Store brands, also known as private labels, home brands or own brands, generally refer to merchandise sold under a retail store’s private label displaying either the store’s own name or a brand name created exclusively by the retailer for that store (Sprott and Shimp, 2004). Over the past decade, amid the highly dynamic international business environment, store brands have grown significantly in the retail and consumer goods markets (Zielka and Dobbelstein, 2007). International retailers engage in the active promotion of store brands to generate higher revenues and gross margins, increase store traffic and bargaining power relative to national brand manufacturers, and to boost store loyalty and improve store differentiation (Richardson et al., 1996, Baltas, 1997, De Wulf et al., 2005 and Walsh and Mitchell, 2010). Store brands are regarded as an important strategic decision due to their value as an avenue for retailers to create competitive advantage, especially during an economic downturn. Store brands hold strong influence in the international retail market. In Europe, store brand sales have been increasing since the late 1990s. According to a survey of 80 product categories in 38 countries, Europe ranked first as the most developed store brand region and eight of the top 10 highest-ranking countries in terms of store brand market share were in Europe (AC Nielsen, 2005). The growth in total store brand sales is significant throughout Europe: Switzerland (43%), Belgium (43%), the United Kingdom (42%), Germany (41%), Spain (33%), and France (32%) (PLMA, 2007). Store brands also have a strong presence in North America. Store brand sales increased by 7% in North America, which ranked second to Europe in regional store brand shares. Canada had slightly higher store brand market share of 19% compared to United States, which had a market share of 16% (AC Nielsen, 2005). Moreover, one in five products sold in US supermarkets in 2004 was a store brand (PLMA, 2007). It is evident that store brand manufacturers have secured a strong foothold in these more developed nations. However, consumers from the Asia–Pacific markets remain resistant to the purchase of store brands despite intensified promotional activities. According to AC Nielsen, the Asia–Pacific region had a much smaller average store brand market share at 4% (AC Nielsen, 2005). Among these Asia–Pacific nations, New Zealand had the highest store brand share of 12% and Australia was second with a market share of 9%. The store brand market share in Hong Kong and Japan was around 4% whilst Thailand and South Korea each had market share of merely 1% (AC Nielsen, 2005). Similar to other Asia–Pacific countries, the development of store brands in Malaysia remains relatively slow compared to European and North American markets (Nielsen Malaysia, 2009). It appears that the market penetration of store brand products in Asian markets is not as developed as the Europe and North America regions that have established store brand development and markets. The key question for retailers is always: ‘Why do consumers purchase store brands?’ Although the familiarity associated with store brands among Malaysian consumers is increasing, the majority of these consumers remain sceptical; consequently store brands are mainly consumed by the price conscious consumer segment (AC Nielsen, 2008). It is apparent that Malaysian consumers still harbour a strong feeling of uncertainty and are afraid of the consequences of purchasing store brand products (Conomos, 2008). Collectively, the presence of uncertainty among consumers has led to a negative perception about the quality of store brand products. However, marketers should be cautious in their marketing planning and implementation since what drives store brand proneness in Western countries might not hold true in Eastern nations. We speculate that the social-cultural differences as well as economic and political development which exist between Western and the Eastern societies might have an impact on consumers’ buying behaviour. Indeed, empirical evidence demonstrates that consumers in collective cultures are more inclined to base buying decisions on extrinsic cues; therefore, well-known manufacturer brands are their preferred choice (DeMooij and Hofstede, 2002). Consequently, consumer perceptions of unfamiliarity, risk and quality towards store brands might account for the relatively low market share of store brands in Malaysia. A good understanding of behavioural intention and consumers’ perceptions towards store brands has implications for retailers who want to increase the awareness and consumption of store brands. However, Hyman et al. (2010) note in an extensive review of store brand literature that 73.8 percent of the empirical studies were drawn partly or fully from US-based data. Despite the significant financial impact that store brands have in the international retail market, there are limited studies on store brands in the Asian context (Lin et al., 2009). Thus, determining the extent to which these perceptual factors influence consumers from a distinct cultural background is still an issue. Building on previous store brand literature, we attempt to address this issue by offering an integrated model in predicting consumers’ store brand proneness.
نتیجه گیری انگلیسی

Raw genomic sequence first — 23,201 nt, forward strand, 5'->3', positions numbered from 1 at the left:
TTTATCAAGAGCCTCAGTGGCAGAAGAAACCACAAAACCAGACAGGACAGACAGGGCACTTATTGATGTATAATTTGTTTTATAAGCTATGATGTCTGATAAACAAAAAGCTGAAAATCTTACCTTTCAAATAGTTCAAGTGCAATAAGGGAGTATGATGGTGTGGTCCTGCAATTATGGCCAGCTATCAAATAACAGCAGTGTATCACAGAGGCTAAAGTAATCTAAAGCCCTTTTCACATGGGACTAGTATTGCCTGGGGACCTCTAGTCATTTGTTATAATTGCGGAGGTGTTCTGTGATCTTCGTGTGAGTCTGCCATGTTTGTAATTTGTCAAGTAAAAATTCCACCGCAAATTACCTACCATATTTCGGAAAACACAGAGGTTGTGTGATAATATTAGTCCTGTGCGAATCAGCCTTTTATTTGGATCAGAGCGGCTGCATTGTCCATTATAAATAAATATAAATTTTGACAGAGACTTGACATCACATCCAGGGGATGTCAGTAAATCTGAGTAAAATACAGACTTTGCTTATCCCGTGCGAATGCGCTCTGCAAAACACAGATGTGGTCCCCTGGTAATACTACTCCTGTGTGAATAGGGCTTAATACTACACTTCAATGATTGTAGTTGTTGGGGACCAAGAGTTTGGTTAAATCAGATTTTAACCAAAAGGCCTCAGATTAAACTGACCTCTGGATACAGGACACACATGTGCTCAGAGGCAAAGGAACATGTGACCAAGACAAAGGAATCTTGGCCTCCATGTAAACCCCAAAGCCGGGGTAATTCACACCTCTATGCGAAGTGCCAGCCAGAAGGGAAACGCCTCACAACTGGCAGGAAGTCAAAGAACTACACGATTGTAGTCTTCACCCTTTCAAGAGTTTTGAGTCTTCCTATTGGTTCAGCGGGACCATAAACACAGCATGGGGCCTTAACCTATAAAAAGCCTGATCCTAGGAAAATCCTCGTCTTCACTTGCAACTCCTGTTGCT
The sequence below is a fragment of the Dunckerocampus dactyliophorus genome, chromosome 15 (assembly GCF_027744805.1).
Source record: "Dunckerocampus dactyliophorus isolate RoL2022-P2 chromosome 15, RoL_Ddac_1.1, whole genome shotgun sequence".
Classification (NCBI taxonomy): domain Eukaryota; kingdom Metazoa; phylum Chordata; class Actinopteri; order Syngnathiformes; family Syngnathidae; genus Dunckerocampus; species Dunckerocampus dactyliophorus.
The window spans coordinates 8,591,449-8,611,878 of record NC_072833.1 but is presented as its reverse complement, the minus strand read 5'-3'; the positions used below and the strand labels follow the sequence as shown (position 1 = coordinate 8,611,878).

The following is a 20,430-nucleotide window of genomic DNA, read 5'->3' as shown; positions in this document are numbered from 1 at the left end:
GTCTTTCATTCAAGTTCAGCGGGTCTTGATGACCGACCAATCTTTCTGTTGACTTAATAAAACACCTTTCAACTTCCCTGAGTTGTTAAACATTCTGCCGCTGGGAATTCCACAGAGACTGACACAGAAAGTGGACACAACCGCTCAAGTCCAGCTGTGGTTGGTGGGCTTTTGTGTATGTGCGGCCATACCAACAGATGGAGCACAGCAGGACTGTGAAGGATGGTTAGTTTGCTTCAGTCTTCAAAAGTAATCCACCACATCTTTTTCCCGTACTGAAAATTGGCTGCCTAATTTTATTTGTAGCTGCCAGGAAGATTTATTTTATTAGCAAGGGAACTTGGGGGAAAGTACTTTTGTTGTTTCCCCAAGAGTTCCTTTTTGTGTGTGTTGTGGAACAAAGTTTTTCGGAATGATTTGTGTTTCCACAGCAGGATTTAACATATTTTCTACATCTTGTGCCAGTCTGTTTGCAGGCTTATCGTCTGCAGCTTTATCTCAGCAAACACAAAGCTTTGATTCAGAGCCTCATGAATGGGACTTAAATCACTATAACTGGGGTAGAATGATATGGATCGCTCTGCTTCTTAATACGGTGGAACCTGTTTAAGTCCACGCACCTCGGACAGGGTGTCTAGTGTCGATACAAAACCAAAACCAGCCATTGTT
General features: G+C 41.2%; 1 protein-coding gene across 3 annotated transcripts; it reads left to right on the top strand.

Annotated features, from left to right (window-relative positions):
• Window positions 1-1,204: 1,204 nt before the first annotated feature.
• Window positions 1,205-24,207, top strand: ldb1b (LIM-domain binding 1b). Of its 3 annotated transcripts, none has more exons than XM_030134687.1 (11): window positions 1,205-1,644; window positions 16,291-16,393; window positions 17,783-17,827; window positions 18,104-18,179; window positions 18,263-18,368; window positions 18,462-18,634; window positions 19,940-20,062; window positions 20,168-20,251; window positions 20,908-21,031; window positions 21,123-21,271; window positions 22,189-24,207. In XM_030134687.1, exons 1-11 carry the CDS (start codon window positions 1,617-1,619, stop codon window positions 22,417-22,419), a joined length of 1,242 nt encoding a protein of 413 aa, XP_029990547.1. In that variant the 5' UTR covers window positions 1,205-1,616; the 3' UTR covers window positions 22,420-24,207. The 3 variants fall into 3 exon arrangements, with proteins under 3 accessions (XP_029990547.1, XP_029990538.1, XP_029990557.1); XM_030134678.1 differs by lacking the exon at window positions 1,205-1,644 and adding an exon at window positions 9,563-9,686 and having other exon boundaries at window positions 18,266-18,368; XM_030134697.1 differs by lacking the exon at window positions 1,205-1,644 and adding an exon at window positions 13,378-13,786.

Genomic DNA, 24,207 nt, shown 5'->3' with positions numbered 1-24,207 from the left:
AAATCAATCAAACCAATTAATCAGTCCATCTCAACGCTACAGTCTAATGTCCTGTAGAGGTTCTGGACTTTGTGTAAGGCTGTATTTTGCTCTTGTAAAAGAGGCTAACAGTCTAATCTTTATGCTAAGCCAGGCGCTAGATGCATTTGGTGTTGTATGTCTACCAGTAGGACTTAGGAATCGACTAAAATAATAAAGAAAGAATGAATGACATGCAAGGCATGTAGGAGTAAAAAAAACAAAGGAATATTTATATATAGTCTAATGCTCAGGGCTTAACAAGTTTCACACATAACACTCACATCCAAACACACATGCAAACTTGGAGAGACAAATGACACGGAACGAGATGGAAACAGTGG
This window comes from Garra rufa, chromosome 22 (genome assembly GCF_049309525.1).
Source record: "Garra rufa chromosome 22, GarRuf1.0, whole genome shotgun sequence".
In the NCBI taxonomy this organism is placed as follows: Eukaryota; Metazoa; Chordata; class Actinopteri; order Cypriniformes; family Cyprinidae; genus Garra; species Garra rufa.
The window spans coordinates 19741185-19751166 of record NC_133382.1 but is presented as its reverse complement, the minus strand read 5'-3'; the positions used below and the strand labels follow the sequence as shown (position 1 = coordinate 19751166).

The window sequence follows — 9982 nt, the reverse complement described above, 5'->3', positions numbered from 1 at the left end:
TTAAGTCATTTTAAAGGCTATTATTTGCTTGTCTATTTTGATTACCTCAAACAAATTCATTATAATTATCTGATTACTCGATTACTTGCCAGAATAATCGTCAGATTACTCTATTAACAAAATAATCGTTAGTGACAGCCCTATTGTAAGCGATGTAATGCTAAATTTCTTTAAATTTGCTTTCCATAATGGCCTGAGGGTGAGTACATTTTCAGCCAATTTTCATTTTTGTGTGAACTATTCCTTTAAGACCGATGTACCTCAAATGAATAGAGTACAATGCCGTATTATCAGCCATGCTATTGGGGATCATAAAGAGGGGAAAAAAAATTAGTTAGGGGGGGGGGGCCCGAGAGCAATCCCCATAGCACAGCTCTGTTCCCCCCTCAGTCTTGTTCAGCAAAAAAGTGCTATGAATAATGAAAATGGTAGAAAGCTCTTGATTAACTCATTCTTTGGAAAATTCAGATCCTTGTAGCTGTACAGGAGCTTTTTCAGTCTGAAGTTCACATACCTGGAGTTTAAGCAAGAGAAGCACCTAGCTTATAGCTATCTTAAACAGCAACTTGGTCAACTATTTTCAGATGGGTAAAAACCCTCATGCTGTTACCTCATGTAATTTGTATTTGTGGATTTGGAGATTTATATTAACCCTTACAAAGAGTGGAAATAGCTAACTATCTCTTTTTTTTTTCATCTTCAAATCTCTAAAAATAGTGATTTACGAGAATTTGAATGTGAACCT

This research evaluates consumer perceptions of store brand in a collectivist culture. A contingency approach is used to uncover the underlying reasons for store brand proneness. The results illuminate important insights regarding store brand management for marketers as well as consumer researchers. Past store brand studies have examined the direct relationship between constructs such as perceived risk and purchase intention, but have failed to capture some of the explanatory power since mediating and/or moderating variables were not considered. The exclusion of mediating and/or moderating variables could weaken the relationship between variables of interest, leading to an inaccurate picture of their true effect. The present finding that age moderates the effects of performance risk, physical risk, familiarity, and perceived quality on store brand purchase intention has improved our understanding of how consumers judge store brands. Overall, the present model explains a total variance of 83.6% in store brand purchase intention. Despite of the continuous and increasing retail efforts to improve the position of store brands, consumers still perceived store brand products as riskier alternatives compared to manufacturer brands. The current result is obvious in the case of performance risk, of which consumers are worried that store brands may not provide satisfying consumption experience in terms of functionality. This feeling of uncertainty has negatively affected the subjects’ perceived quality and has consequently led to a lower store brand purchase intention. Another finding is that physical risk has a negative effect on perceived quality, and its effect on store brand purchase intention is partially mediated by perceived quality. It could be argued that cultural differences which exist between individualistic Western and collectivistic Eastern cultures are likely to provide explanation for such findings. The notion that cultures scoring high in uncertainty avoidance seem to favour well-known national brands (Hyman et al., 2010) may explain the increased influence of perceived risk on the purchase intention of store brands. The present finding contradicts past studies (e.g., Tsiros and Heilman, 2005, Hirunyawipada and Paswan, 2006 and Mieres et al., 2006b) that advocate financial risk is related to behavioural intention. This result may be because the subjects perceived monetary loss to be lower in the case of store brand hair care products. Although store brands are generally seen as socially riskier purchases than manufacturer brands (Mieres et al., 2006b), our findings reveal that social risk had no effect on purchase intention. The most plausible explanation for the inconsistencies when comparing our findings to past studies is that of cultural difference. Culture is known to have profound effect on consumer behaviour. As consumers from the individualistic cultures are more brand-savvy compared to their counterpart from collectivist cultures (Sun et al., 2004), it is not surprising that the present study found social risk to have no effect on purchase intention among Malaysian shoppers. Another possible explanation could be that the consumption of store brand hair care products is low in visibility since they are privately consumed products. The perceived risk associated with store brand purchases can inhibit the consumers’ adoption of store brand products. Hence, it is imperative that retailers pay close attention to the types of risk that consumers associate with store brands. Consumers rely most heavily on word-of-mouth to make purchase decisions under high performance risk uncertainties (Lutz and Reilly, 1973). Retailers can consider employing an easy return policy or money-back guarantee as a mean of creating positive word-of-mouth to overcome the performance risk concern. Furthermore, store image and, possibly, store name play important roles in mitigating consumer risk perception and building confidence towards store brands. In this instance, corporate branding campaigns should also be carried out by retailers to convince risk-adverse consumers to purchase store brand products. For instance, retailers may consider effective public relations and image building activities aimed at reducing perceived risk. Particularly relevant for marketing, this study demonstrates the important role of perceived quality in influencing consumers’ likelihood to purchase store brands. While the lower price of store brands served as a push factor for the price conscious segment, it has become a hindrance for consumers who strongly hold the opinion that price is an indicator of quality. Retailers should overcome the stereotype that store brands are inferior in quality merely because they are priced lower than national brands. This approach can be done by emphasising in their communication messages that the lower prices of store brands are not necessarily a reflection of poor quality but rather due to the cost reduction efforts the store has afforded through effective supply chain management. In order to achieve perceived quality that is comparable to those of national brands, retailers should start by building strong partnerships with suppliers to keep improving the quality of ingredients and manufacturing processes and possibly invest in the development of other quality products. Retailers could also use external quality cues to enhance the otherwise subjective consumer’s perception of store brand product quality. For instance, retailers can provide potential store brand purchasers with quality assurance and emotional satisfaction by offering product sampling at the point-of-purchase. Other possible strategies include the use of appealing packaging design, attractive labelling, cost effective advertising, and effective shelf space management (e.g., display store brand products near the leading manufacturer brands). All these strategies serve to create extrinsic cues which consumers can use to judge the quality of store brand products. Some of these proposed strategies might have strong implications on cost and profit margins. Although these marketing tasks may prove to be challenging, sustaining a perception of quality is a vital task for store brand retailers and manufacturers to perform. In summary, credibility is the key to managing both quality and risk. It is crucial that retailers deliver the promises their brands make to customers. The finding that familiarity emerged to be the most important factor in predicting store brand purchase intention has strong implications on store brand retailers. Previous studies have shown that familiarity has a direct effect on behavioural intention (e.g., Labeaga et al., 2007 and Sabbe et al., 2008). Our finding that the effect of familiarity on store brand purchase intention is partially mediated by perceived quality, rather than merely a direct link, is insightful. This result suggests that marketing programs orientated to improve consumer familiarity associated with store brands could possibly contribute to higher perceived quality. To market store brand products successfully, retailers should focus on enhancing store brand familiarity through creating higher levels of product exposure (e.g., informational in-store displays and prominent retail shelf location). Retailers could also reduce unfamiliarity among new or non-loyal customers by promoting the store brand attributes and benefits, and emphasising the in-store experience. With regards to the moderating role of age, the strength of relationship for: (a) the effect of physical risk on perceived quality was stronger for ‘mature’ samples compared to the ‘young’ samples; and (b) the effects of performance risk, physical risk, familiarity, and perceived quality on purchase intention were stronger for ‘mature’ samples compared to ‘young’ samples. This finding has important implications for segmentation strategies. As consumers’ perceptions change along with age, simply applying a common marketing approach to all customers without looking at their age can be disastrous. Retailers should consider treating the ‘mature’ group as a distinct segment and tailor their marketing strategies to this group differently. As quality, performance and safety of store brand consumption are of greater concern among the mature group, greater marketing efforts which emphasise corporate reputation and strategies which reduce perceived risk (and perhaps increase the perceived quality towards store brands) among mature consumer groups should be encouraged. One implication for marketing practitioners is that communication messages regarding risk could be more effectively targeted at the mature group by emphasising the functional and safety aspects of the product. Marketing activities such as trial packs, free samples, product demonstration, and blind tests, all of which expose mature consumer groups to store brands, should also be considered. These activities serve to provide reinforcement about consumers’ choices as well as to familiarise them with the store brand products. This study is based solely on a single product category; therefore, generalisations to other products or retail settings should be made with caution. This gap serves as a potential area for future research to explore the impact of various perceptual concepts across different product categories. Although subjects were assured of anonymity and confidentiality, potential social desirability may have artificially inflated the observed relationship when self-report measures were adopted. In this respect, future research should consider using panel data so that the model can be tested across different contexts. Furthermore, a number of other personal characteristics such as income, ethnicity, personality traits, and involvement could be considered as potential moderating variables in future research. Lastly, as the mature segment can be further divided into sub-segments (Moschis, 2003), more detailed classification of age groups (beyond ‘mature’ versus ‘young’) would provide insight into consumers’ perceptions towards store brands.